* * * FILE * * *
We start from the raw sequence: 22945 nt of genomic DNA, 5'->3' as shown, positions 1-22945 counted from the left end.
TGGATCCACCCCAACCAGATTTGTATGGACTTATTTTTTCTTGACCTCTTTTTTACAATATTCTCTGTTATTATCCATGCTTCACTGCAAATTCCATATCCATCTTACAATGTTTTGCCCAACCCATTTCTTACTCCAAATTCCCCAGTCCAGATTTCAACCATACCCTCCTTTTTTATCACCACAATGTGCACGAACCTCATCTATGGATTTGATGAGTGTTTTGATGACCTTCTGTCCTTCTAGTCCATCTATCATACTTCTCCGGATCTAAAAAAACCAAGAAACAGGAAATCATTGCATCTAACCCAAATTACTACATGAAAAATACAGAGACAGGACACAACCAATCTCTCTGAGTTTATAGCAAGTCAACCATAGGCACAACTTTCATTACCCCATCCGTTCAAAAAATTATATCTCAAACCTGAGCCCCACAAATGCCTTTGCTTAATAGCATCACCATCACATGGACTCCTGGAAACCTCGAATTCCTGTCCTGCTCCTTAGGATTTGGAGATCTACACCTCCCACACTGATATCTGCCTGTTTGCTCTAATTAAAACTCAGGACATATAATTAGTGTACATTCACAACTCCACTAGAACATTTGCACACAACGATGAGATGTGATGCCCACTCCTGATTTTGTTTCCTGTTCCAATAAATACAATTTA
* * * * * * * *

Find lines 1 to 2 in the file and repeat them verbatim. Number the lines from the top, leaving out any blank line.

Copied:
We start from the raw sequence: 22945 nt of genomic DNA, 5'->3' as shown, positions 1-22945 counted from the left end.
TGGATCCACCCCAACCAGATTTGTATGGACTTATTTTTTCTTGACCTCTTTTTTACAATATTCTCTGTTATTATCCATGCTTCACTGCAAATTCCATATCCATCTTACAATGTTTTGCCCAACCCATTTCTTACTCCAAATTCCCCAGTCCAGATTTCAACCATACCCTCCTTTTTTATCACCACAATGTGCACGAACCTCATCTATGGATTTGATGAGTGTTTTGATGACCTTCTGTCCTTCTAGTCCATCTATCATACTTCTCCGGATCTAAAAAAACCAAGAAACAGGAAATCATTGCATCTAACCCAAATTACTACATGAAAAATACAGAGACAGGACACAACCAATCTCTCTGAGTTTATAGCAAGTCAACCATAGGCACAACTTTCATTACCCCATCCGTTCAAAAAATTATATCTCAAACCTGAGCCCCACAAATGCCTTTGCTTAATAGCATCACCATCACATGGACTCCTGGAAACCTCGAATTCCTGTCCTGCTCCTTAGGATTTGGAGATCTACACCTCCCACACTGATATCTGCCTGTTTGCTCTAATTAAAACTCAGGACATATAATTAGTGTACATTCACAACTCCACTAGAACATTTGCACACAACGATGAGATGTGATGCCCACTCCTGATTTTGTTTCCTGTTCCAATAAATACAATTTA